The Comprehensive Environmental Response, Compensation, and Liability Act, commonly known as the Superfund Act, addresses the direct responsibility of a precious-metals refiner and its customers in the United States. The law requires that both the company that is the source of the materials for precious-metals recovery and the precious-metals refiner share in the responsibility as well as future liability for the proper treatment and/or disposal of any materials.
To ensure that a refiner offers an environmentally friendly operation, equipment used for contamination removal, such as thermal oxidation systems, should be properly equipped with properly scaled afterburners to ensure complete combustion of organic contaminates. A refiner should also use and properly maintain neutralizing equipment when liquid effluent is involved. The refiner's water-treatment process should minimize all causes of pollution. Any atmospheric discharge must be managed with pollution-control systems that result in little or no pollutants being emitted before, during, and after the precious-metals refining process. Any gases generated by the process should be passed through a scrubber system for environmental control.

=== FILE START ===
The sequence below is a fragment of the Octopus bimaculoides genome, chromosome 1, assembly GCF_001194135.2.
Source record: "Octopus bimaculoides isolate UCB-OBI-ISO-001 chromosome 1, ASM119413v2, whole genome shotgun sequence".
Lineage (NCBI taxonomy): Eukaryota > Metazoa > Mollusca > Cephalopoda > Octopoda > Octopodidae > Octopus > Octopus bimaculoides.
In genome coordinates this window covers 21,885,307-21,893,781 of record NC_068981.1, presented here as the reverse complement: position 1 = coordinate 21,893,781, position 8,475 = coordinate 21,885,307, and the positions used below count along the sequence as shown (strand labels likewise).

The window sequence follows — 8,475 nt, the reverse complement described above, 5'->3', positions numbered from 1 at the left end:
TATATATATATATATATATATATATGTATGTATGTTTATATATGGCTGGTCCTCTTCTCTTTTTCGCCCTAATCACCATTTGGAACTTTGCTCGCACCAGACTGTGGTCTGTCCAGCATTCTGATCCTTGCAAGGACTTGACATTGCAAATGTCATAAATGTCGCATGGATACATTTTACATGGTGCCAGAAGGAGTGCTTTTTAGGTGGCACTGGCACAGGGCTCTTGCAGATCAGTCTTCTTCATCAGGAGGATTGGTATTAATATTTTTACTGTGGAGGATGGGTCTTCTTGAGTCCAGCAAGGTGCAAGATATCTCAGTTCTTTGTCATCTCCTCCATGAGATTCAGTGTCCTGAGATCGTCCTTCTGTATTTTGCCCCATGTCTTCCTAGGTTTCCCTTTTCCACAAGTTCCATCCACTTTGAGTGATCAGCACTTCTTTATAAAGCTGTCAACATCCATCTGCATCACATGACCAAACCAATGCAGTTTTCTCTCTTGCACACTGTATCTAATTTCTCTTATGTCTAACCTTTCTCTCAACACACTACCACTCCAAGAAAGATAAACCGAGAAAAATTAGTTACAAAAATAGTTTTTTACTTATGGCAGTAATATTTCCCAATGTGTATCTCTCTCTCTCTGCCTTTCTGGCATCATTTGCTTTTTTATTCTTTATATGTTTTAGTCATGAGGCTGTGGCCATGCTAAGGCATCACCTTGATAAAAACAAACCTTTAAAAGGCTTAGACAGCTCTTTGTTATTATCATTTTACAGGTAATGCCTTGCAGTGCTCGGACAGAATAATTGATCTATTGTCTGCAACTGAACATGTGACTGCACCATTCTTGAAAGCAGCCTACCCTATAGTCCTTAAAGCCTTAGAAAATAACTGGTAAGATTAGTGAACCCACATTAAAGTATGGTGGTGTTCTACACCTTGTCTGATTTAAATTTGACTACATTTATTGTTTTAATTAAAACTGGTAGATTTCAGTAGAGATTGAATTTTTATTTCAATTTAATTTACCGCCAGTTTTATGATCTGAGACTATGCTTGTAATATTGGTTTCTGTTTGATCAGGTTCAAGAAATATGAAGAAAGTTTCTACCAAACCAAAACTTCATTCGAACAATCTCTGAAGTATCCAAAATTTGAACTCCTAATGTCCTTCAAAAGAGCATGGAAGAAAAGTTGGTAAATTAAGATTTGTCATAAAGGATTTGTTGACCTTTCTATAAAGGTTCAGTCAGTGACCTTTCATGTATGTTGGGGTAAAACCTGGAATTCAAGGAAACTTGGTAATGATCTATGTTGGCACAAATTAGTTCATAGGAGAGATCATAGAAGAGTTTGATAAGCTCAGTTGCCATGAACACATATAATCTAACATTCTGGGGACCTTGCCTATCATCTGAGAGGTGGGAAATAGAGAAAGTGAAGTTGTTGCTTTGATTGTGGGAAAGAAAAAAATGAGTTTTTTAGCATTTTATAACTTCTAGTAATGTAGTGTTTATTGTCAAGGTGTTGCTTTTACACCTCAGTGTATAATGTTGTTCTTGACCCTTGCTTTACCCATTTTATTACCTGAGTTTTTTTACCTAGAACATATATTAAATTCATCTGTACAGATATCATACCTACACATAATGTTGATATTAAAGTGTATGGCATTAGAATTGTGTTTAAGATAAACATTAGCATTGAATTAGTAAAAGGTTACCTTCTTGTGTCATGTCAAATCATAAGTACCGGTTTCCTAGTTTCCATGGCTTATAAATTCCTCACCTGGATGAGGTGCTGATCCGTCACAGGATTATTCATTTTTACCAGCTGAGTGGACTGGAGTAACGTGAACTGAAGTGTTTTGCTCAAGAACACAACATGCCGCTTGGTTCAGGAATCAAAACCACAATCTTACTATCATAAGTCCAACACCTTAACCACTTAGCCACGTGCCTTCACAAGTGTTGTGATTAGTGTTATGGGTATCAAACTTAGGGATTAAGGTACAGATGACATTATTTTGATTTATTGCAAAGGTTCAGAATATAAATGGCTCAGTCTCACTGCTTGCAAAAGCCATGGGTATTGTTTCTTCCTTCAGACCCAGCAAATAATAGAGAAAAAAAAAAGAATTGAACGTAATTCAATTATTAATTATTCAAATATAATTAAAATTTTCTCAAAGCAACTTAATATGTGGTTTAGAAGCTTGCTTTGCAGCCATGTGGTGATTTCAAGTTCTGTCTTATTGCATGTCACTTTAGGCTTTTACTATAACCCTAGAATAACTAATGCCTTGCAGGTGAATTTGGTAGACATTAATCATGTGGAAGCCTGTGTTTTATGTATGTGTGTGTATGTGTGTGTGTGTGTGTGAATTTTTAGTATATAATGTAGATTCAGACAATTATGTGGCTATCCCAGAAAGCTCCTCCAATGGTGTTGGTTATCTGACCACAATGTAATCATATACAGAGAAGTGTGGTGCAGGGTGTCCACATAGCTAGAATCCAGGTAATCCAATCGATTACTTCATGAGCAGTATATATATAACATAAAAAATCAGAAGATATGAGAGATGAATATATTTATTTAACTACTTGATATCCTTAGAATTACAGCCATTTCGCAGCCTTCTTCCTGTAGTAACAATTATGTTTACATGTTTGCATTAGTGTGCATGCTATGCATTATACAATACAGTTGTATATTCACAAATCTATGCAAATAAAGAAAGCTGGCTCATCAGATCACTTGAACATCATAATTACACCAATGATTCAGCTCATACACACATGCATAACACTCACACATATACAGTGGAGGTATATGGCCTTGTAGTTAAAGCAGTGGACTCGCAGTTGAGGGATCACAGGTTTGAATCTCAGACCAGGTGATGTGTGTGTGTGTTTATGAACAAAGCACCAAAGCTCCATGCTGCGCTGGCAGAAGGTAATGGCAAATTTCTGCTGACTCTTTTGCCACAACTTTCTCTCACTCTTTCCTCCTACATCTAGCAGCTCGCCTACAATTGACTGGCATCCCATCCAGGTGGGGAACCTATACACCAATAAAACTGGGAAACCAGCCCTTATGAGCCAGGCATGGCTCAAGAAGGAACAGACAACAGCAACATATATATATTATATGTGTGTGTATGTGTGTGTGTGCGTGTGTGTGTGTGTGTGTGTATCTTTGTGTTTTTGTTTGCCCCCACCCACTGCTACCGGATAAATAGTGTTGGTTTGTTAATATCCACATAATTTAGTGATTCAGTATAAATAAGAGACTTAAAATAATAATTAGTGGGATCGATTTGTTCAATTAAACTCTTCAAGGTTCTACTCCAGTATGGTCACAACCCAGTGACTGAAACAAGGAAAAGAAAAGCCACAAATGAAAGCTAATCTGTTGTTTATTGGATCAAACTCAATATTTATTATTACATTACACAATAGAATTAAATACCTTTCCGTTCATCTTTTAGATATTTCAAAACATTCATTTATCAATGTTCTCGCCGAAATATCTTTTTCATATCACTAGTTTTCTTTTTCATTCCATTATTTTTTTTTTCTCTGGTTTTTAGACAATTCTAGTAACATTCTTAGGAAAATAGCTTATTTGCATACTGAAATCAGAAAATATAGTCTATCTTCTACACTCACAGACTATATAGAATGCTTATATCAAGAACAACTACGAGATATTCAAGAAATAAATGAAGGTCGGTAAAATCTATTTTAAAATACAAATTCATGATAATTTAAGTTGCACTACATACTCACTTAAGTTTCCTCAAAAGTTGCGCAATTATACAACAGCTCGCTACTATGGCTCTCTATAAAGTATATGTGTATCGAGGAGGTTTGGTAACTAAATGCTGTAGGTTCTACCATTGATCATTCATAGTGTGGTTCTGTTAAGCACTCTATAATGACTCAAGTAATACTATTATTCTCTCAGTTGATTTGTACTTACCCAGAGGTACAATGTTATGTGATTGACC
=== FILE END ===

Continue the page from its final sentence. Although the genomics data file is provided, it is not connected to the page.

The high value of Platinum Group Metals (PGMs) in spent catalysts requires manufacturers to work with a precious-metal refiner to recover as much of those PGMs as possible. Choosing a refiner is the same as choosing a partner. The manufacturer and the precious-metal refiner both stand to gain but also both hold responsibility for the processing steps required to recover the PGMs. Careful choice of the right refiner that meets specific selection criteria is therefore crucial.
Kevin Beirne is vice-president of sales and marketing at Sabin Metal Corporation, 300 Pantigo Place, Suite 102, East Hampton, NY 11937, tel. 732.244.1451, fax 732.244.2231, firstname.lastname@example.org.